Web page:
Monthly Archives: June 2013

4 Keys to Writing ‘Numbered List’ Articles that will Make You a Gajillionaire

<CHEEKYTONE level=medium>
Content Marketing is all the rage.  Your team needs to generate a lot of authentic conversation about your product or service.  One way to approach this buzzword phenomenon is to have your staff write a lot of really simple essays, quickly, and with as catchy a headline as possible.  Just make sure their articles have a numbered list!  If you don’t have a numbered list, you ain’t got nothin’.

Numbered lists draw a wide audience to your website.  A numbered lists screams “short article” and “easy to read.” If the reader likes the short article, perhaps they’ll stick around or even engage with a “like” or “share.” Even if they don’t, perhaps they’ll poke around your site.  Maybe these numbered list articles will create a bit of authentic engagement or a few sales. At the very least they will drive traffic numbers and allow your marketing team to show PowerPoint slides with compelling traffic graphs that will make some executives happy. At least for a few quarters.

Don’t make the mistake of allowing the possibility TL;DR!  Keep your list short. Don’t trust that people want to read or be engaged at a deeper level.  And for heaven’s sake, if you have deeper more important content, make sure you gate that content at a deeper level than your enumerated list article!

With that said, here are the top 4 ways to write a a numbered list article:

1. Make sure the headings are in bold
Don’t make the amateur mistake of enumerating, but then not pressing that fact hard.  The headings and the numbering need to be bold or even graphical!  You don’t want the readers to lose track of where they are!

2. Use a dubious, overpromising headline
This isn’t journalism from 40 years ago folks!  Nobody is going to sue you if your headline is a bit over the top, or even promises something it won’t deliver.  Here are two examples:

Actual topic:  Computer buyers don’t really care about CPU speed anymore.
Bad headline: Computer buyers don’t really care about CPU speed anymore
Good headline: 4 Ways that Gen Y Buyers Trash Gen X’s Fixation on CPU Speed

Actual topic:  Pharmaceutical firms concerned about possible gene patent changes
Bad headline: Pharmaceutical firms concerned about possible gene patent changes
Good headline: 7 Ways Pharma Companies may Profit from Gene Patent Changes

 3. Use a licensed, content-free image.  Creative Commons is OK.
Make sure you show the license to show you are on the up-and-up and support the community.

Room of Writers

What a room of content marketing writers could look like (CC license via Victor1558 on Flickr)

4. Connect the points to your mission and message in an obvious way
But do it in the last point of the article, or in the coda (or in both places). For example, I have been a marketing manager, product manager, and content creator for a long time.  But it is only recently that I have given in and started calling myself a Content Marketing Manager.  I suppose that will change in a year or two, but I’ll still be doing the same stuff.  And don’t forget to ask the reader what they think. What do you think?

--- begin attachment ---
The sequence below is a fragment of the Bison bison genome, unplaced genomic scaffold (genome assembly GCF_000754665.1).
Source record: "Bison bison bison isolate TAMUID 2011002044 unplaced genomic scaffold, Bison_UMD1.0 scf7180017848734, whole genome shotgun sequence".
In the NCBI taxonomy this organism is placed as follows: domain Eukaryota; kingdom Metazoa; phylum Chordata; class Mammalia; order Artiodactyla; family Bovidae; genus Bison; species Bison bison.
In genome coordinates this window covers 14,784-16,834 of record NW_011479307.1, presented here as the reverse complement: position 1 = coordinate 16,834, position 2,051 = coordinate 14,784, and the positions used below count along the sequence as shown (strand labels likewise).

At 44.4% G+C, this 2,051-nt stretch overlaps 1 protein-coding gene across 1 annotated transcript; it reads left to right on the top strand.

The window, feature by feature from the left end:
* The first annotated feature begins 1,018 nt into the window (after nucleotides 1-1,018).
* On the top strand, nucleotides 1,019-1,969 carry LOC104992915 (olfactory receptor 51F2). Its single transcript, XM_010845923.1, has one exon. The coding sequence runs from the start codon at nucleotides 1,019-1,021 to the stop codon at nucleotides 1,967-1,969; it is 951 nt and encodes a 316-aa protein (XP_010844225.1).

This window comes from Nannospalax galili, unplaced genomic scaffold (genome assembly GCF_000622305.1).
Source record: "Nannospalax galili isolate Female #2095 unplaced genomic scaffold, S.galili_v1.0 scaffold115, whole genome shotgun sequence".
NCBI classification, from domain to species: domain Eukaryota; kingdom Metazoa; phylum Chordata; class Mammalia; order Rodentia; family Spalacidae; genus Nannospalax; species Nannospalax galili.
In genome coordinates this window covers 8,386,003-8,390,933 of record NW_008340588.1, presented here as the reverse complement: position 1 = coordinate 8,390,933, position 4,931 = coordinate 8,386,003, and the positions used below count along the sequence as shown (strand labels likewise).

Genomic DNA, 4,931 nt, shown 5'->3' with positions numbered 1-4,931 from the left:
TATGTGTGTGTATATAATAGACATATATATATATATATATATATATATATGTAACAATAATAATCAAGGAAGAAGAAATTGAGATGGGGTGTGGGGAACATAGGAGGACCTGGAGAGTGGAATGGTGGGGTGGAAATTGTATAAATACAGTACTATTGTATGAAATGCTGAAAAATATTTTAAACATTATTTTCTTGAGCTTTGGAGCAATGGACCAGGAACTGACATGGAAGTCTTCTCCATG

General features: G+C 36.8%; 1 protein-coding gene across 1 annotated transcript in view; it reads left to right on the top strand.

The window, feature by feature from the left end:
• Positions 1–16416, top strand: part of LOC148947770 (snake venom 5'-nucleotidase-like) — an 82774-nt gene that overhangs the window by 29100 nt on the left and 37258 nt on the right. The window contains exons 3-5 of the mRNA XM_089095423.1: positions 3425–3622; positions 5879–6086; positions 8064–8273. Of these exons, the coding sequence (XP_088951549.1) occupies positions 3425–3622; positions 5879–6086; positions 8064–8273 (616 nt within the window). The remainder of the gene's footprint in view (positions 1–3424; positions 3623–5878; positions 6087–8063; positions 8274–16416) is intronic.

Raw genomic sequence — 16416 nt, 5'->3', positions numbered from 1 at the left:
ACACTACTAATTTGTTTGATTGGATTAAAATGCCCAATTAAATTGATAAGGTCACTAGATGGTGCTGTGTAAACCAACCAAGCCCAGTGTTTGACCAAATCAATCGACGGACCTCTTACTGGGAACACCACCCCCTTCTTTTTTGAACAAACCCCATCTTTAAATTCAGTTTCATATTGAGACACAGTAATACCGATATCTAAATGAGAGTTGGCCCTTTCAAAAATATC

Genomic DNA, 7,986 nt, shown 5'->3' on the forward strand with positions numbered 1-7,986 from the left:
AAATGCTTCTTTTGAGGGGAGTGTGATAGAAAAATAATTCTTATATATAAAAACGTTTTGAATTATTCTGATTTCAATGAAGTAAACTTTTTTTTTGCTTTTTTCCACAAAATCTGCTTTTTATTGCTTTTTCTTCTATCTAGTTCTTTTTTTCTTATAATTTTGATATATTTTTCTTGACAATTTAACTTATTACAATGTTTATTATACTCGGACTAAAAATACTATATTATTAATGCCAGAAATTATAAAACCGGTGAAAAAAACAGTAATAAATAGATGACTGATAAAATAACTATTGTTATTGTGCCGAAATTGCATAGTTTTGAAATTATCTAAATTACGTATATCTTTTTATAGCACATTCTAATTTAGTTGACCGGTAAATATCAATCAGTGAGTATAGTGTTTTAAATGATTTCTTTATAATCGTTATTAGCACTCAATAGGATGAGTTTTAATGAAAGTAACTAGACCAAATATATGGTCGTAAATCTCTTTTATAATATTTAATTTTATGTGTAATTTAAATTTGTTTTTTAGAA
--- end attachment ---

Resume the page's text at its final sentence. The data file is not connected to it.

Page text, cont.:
Don’t forget to toss a “bonus” points in as a coda!
Try not to use the numbers 3, 5, or ten in your lists.  Always use 4, 6, 7, 8, or 9.  You can use 11 or higher for longer pieces, but never use 10. Or 15. I have no proof of this, but I can easily say that some experts could find these numbers would work best if they were to look into it.

Articles should also include a bio for the writer with a level of hyperbole that makes him or her appear as if he or she is well on the way to curing a devastating disease, has started 7 companies, and has helped clients and partners succeed beyond their wildest dreams!  Use a headshot and social links too.

About the author
garywb-bwGary Dietz is a Content Marketing mogul, having single-handledly brought countless multi-national companies and startups from the brink of disaster simply by writing a white paper or blog entry or tweet.  Gary is currently searching for a new opportunity in the content marketing space and has just published a book. You can reach Gary at on Twitter @garymdietz and on LinkedIn




Running a LinkedIn Pay Per Click Campaign. For my job search


Update: Product Marketing Dude” version, arguably the most odd or objectionable, in the lead at 6.5% clickthrough rate. I could write a ton about this, but won’t right now.  Here are a few short observations:

1. It seems that the more humorous lines in the banners get response.  The “straight” ones less so.

My current (smal) PPC campaign at LinkedIn

My current (small) PPC campaign at LinkedIn. Ads that refer to price go to my special offer landing page.  Ads that are more general go directly to my resume.

2. The tracking tools I now use on WordPress are pretty good for aggregate trends, but not detailed ones.  I need to enable Google Analytics on my blogs before spending any more money on the campaign. Also, I need to spend more time creating variations of landing pages – but I want to wait until I at least see if I get any substantial bites before investing more time.

3. As in my “gigs” I have to say – I’d rather have fewer clicks and more business.  Clicks <> Business (at least not as a single metric they don’t).

Also, for those that want to hire me:  How many folks do you know that run PPC ads on themselves to learn whilst searching?  Well, a few I guess.  I’m one of them!  Poke around this site and let me know if you want to chat.

Cheers, and thanks LinkedIn for giving me some free credits to try this out!